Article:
If I know this, certainly the journalists at the Guardian know it. By publishing a defense they have already endorsed forgery in defense of the cause, although they have yet to endorse getting caught forging in defense of the cause.

Posted by: josh at February 27, 2012 07:33 PM

I expect his lawyers and PR team have a plan for the right timing and context for the admission that he was the forger. People familiar with his rhetoric had identified him as a likely candidate (out of a field of many thousands of contenders) well before he confessed to the fraud in the Huffington Post. In fact, I assume that's why he decided to lawyer up and confess to the putatively lesser charge in the first place. Until it's official, though, there's plausible deniability, dubious as it is.

As for the message among the journalist-activists and their online minions in the comments, it seems to be something like: sure, as activists we must engage in a bit of lying, fraud, and other skullduggery in order to manipulate public opinion on a matter of great importance, and Dr. Gleick is a hero for showing how it's done; but rest assured we'd never, ever, ever do that with the "science." Trust us." That's an (increasingly) tough sell, it seems to me.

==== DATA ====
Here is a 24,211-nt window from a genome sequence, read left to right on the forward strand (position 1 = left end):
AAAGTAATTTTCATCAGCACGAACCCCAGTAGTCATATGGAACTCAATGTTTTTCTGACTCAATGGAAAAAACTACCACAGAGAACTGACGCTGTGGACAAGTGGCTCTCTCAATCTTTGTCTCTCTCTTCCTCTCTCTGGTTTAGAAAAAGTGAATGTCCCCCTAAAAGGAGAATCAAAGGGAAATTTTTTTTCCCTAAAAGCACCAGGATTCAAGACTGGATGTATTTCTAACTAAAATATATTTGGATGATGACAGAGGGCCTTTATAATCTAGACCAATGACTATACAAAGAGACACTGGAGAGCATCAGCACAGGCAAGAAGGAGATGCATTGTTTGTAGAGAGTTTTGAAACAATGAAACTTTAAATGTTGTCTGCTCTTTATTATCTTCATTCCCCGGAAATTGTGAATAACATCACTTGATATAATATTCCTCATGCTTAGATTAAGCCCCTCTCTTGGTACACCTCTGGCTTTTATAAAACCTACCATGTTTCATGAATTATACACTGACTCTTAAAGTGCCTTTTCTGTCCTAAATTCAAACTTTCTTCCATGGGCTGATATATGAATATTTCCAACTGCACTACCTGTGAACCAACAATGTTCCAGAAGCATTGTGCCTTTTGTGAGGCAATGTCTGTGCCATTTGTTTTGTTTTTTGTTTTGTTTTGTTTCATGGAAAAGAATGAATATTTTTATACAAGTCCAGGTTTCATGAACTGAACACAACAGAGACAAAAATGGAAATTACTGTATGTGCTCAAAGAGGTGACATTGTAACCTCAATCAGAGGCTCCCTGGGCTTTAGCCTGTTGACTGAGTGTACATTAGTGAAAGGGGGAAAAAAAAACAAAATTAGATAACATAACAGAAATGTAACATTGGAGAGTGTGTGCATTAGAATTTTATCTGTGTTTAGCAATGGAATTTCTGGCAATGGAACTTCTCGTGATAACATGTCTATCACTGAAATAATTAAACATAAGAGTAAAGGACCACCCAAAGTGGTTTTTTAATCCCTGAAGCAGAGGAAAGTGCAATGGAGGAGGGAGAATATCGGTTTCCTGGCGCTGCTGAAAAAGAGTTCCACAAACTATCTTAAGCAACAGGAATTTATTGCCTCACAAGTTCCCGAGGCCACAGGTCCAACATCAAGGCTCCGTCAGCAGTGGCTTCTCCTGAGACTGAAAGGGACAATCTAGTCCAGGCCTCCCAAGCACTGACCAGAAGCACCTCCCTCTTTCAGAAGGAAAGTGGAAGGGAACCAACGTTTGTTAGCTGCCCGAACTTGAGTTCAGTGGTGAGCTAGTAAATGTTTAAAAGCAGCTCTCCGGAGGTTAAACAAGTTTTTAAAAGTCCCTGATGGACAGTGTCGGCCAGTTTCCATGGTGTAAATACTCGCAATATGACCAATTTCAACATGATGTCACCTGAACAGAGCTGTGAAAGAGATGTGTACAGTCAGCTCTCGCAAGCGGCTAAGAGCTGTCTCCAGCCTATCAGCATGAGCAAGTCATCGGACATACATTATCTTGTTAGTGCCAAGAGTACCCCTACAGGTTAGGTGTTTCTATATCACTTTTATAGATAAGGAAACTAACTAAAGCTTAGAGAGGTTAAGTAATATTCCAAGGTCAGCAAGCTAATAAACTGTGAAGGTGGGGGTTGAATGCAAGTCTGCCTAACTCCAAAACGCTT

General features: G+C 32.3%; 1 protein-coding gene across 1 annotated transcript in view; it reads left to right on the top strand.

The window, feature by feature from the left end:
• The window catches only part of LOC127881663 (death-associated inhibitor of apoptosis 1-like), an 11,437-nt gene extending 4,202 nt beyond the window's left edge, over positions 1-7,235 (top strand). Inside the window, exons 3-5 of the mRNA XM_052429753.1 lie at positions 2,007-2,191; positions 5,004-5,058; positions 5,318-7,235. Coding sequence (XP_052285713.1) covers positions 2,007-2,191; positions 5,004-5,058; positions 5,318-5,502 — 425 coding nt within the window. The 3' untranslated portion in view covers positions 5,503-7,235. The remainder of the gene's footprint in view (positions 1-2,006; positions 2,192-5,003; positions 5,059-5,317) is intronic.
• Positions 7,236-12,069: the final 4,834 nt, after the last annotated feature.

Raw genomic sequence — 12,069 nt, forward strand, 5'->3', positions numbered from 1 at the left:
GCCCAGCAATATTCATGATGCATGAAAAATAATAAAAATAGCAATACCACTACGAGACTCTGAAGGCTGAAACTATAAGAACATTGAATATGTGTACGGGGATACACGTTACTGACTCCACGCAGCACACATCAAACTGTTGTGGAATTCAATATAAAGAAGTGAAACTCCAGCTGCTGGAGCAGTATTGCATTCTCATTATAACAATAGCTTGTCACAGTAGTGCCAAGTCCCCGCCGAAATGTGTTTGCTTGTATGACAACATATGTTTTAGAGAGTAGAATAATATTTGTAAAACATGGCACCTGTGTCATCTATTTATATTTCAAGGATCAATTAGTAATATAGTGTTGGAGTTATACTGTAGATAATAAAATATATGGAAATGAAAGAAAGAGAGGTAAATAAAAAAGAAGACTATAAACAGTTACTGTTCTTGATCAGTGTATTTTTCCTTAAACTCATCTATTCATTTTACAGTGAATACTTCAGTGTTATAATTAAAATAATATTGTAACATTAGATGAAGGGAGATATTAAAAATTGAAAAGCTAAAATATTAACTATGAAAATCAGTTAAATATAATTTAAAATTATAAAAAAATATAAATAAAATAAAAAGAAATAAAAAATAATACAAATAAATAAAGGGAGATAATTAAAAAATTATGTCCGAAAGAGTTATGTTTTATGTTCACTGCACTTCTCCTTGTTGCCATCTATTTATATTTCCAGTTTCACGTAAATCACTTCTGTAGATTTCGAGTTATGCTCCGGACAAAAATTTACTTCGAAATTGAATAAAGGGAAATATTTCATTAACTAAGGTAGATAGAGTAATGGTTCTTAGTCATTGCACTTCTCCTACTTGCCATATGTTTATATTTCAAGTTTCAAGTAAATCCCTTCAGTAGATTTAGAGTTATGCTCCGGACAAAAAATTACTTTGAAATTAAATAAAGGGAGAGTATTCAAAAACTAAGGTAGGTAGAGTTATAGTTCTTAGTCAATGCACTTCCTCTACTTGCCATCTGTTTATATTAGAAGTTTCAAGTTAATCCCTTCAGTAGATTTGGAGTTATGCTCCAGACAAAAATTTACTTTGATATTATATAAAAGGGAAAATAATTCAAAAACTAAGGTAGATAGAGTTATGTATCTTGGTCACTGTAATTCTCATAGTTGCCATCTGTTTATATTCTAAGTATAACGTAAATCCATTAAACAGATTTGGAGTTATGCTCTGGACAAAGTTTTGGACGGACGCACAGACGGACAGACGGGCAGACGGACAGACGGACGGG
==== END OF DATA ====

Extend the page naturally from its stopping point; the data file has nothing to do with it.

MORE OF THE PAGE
That they appear not to have grasped that still has me flummoxed. I truly expected to read wall-to-wall ass-covering denunciations from environmentalists, especially since nothing whatsoever was gained, from their perspective, in the deception. This indication of a movement lost in an ideological fog is perhaps the strongest reason for skepticism, at least as far as the politics and the policy is concerned.

Posted by: Dr. Frank at February 28, 2012 05:30 PM

Mein Gott, this really is like Spinal Tap, lol.

Posted by: Jason S. at February 29, 2012 12:27 AM